I’m probably not explaining very well so thought I would try again with some illustrations. To begin, let’s start with a single structured scan in an e57 file:
https://master.dl.sourceforge.net/proje ... on018.e57
If we inspect the xml portion we can see what point attributes are present.
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<points type="CompressedVector" fileOffset="48" recordCount="4067815">
<cartesianX type="ScaledInteger" minimum="-536870912" maximum="536870911" scale="9.9999999999999995e-007"/>
<cartesianY type="ScaledInteger" minimum="-536870912" maximum="536870911" scale="9.9999999999999995e-007"/>
<cartesianZ type="ScaledInteger" minimum="-536870912" maximum="536870911" scale="9.9999999999999995e-007"/>
<intensity type="ScaledInteger" minimum="0" maximum="32767" scale="3.0518509475997192e-005"/>
<colorRed type="Integer" minimum="0" maximum="255"/>
<colorGreen type="Integer" minimum="0" maximum="255"/>
<colorBlue type="Integer" minimum="0" maximum="255"/>
<rowIndex type="Integer" minimum="0" maximum="2047"/>
<columnIndex type="Integer" minimum="0" maximum="8191"/>
<cartesianInvalidState type="Integer" minimum="0" maximum="2"/>
<codecs type="Vector" allowHeterogeneousChildren="1">
Note that this is a structured scan so both rowIndex and columnIndex are defined. If your data is in a ptx file the row and column indexes aren’t given explicitly, but the shape of the 2D array is given in the header and values for all cells must be given, in a specific order, in the body so you can calculate the indexes. This isn’t very efficient from a storage stand point because you need to store values even for points without returns. I’ve always seen those no data points filled with coordinates of 0, 0, 0. It hasn’t been touched in a long time, but here is some old code that demonstrates this:
https://sourceforge.net/p/tlspy/code/ci ... es/ptx.py
In any case, once you have the indexes for each point everything I describe below applies to structured scans in either e57 or ptx format.
If we load that e57 point cloud I linked above and inspect the attributes we can see that they are all present. Note that we’ve renamed and scaled some of the attributes to match our working software’s conventions. In particular columnIndex == uv and rowIndex == uv.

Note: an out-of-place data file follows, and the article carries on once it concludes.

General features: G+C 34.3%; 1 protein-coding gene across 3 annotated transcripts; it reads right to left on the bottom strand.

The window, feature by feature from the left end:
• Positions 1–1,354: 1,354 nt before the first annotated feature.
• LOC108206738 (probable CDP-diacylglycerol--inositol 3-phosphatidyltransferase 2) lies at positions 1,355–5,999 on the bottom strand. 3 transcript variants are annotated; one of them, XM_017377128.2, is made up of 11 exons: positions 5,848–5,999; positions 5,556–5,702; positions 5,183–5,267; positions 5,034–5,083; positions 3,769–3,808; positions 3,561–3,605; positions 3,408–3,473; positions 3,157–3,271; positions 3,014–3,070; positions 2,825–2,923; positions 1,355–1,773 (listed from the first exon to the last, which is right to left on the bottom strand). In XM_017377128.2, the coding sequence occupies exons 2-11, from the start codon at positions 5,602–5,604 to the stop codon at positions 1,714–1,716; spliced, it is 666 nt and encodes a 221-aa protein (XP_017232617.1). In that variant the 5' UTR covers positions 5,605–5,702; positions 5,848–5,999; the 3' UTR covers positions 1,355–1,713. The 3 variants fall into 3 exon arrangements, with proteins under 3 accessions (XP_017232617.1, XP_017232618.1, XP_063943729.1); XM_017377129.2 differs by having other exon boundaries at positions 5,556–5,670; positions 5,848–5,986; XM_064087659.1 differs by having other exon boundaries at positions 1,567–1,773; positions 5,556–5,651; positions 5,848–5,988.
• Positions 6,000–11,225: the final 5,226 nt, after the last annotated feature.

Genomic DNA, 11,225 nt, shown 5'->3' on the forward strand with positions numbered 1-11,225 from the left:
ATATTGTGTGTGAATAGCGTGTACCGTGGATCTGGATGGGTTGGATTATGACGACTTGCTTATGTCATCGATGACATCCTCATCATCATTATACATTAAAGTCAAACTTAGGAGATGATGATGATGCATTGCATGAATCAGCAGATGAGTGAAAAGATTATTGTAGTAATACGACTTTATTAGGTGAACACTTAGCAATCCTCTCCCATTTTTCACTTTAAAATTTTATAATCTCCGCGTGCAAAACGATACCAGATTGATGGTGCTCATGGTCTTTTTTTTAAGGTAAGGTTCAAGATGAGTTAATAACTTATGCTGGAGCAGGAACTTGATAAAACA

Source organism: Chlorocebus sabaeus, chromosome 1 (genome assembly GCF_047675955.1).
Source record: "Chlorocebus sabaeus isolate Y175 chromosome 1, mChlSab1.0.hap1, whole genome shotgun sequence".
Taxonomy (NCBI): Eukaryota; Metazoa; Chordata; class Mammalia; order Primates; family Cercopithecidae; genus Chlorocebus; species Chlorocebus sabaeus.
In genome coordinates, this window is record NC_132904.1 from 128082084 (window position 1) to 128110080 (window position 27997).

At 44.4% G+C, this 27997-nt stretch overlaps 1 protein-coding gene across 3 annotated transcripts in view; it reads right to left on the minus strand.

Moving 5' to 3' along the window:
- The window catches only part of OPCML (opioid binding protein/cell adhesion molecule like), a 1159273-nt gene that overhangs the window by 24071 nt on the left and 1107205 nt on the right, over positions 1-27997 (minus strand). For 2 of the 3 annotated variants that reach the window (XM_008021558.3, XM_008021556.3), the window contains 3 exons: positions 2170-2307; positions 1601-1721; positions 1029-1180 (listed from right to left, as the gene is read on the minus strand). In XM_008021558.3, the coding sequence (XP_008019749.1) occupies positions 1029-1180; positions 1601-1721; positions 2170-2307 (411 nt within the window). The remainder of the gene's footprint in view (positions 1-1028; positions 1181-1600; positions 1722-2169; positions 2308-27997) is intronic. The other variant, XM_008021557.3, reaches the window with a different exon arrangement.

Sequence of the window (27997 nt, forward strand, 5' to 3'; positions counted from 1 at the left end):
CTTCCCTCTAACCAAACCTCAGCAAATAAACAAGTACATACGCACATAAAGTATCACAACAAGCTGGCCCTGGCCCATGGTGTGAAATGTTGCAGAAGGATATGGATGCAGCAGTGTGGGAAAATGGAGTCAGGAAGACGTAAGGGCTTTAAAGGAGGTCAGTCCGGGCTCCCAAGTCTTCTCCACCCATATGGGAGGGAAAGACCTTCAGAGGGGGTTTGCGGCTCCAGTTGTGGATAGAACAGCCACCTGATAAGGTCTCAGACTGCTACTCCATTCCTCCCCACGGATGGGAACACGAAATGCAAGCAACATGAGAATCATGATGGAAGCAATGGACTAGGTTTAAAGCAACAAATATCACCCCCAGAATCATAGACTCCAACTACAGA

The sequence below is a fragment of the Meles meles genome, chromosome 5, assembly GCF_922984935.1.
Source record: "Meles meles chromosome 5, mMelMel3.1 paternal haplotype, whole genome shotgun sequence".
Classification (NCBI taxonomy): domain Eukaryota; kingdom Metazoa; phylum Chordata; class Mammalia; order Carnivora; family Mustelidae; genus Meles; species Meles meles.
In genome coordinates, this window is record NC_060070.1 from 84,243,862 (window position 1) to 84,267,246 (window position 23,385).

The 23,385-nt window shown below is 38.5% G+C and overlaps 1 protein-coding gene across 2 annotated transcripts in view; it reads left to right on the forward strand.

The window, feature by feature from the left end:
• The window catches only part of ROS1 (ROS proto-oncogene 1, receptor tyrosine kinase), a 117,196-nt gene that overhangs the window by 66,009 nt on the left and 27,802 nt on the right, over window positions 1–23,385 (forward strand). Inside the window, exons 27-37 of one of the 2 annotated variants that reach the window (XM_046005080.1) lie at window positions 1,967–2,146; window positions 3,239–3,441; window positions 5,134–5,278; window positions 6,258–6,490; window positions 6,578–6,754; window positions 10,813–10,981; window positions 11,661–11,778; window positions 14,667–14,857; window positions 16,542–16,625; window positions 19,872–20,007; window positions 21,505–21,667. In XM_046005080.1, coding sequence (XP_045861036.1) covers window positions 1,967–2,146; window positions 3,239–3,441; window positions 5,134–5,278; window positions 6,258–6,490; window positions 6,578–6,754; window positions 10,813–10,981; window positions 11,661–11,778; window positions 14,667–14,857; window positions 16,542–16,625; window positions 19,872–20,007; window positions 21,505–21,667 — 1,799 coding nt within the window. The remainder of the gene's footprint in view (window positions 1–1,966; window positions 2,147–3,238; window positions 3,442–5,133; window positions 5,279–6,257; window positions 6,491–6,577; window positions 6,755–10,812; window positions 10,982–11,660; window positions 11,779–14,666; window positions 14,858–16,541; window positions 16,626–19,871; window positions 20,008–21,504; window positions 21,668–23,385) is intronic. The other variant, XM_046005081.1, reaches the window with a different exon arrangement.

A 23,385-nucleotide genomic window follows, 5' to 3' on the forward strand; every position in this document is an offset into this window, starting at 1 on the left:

Since the uv (aka rowIndex, columnIndex) coordinates define the scan point positions on a regular 2D grid, it is trivial to create a mesh by connecting each scan point to it’s neighbors in uv space. The top pane is the mesh in 3D space and the bottom two panes show the same mesh in uv space with the lower right pane zoomed in. Note that the vertexes of the mesh are still the original scan points, we haven’t changed them in anyway, simply added faces connecting them.
Technically, we don’t even need to generate a mesh for the next steps, but it is a good way to visualize the connectivity. Since the uv coordinates are a mapping to a 2D coordinate system we can use them directly as pixel indexes and render out the scan as an image.
The points have multiple attributes so we aren’t restricted to just using color to create an image. We can render out images for any of the point attributes including the x, y, and z coordinates. That also means that if we render images for all the attributes we can invert the process and losslessly convert those images back in to scans.
Here is a full resolution panorama generated using this method. You have to look closely to see it in this example, but if you zoom in on the exact center of the image you can find a vertical seem that splits the pano in half. That’s because you’re actually looking at the left and right halves of the scan sitting next to each other and the seam in the image is where they would overlap in 3D space. The panorama I’ve created here is NOT equivalent to putting a virtual 360 camera at the scan position and rendering the view. Doing that would be even easier, but for our use case we’re most interested in maintaining the structure of the scans so doing a direct conversion is better.
The specifics of our workflow are a little specialized, but there’s no reason you can’t take the same approach with other tools. The core part of a hypothetical PDAL pipeline might be:
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"value" : "X = columnIndex"
"value" : "Y = rowIndex"
... Some other steps to save as a raster ...
The main blocker to doing that right now is that the attributes columnIndex and rowIndex aren’t read by readers.e57. Adding them should be a pretty small pull/feature request, which is why I suggest asking on the PDAL mailing list.
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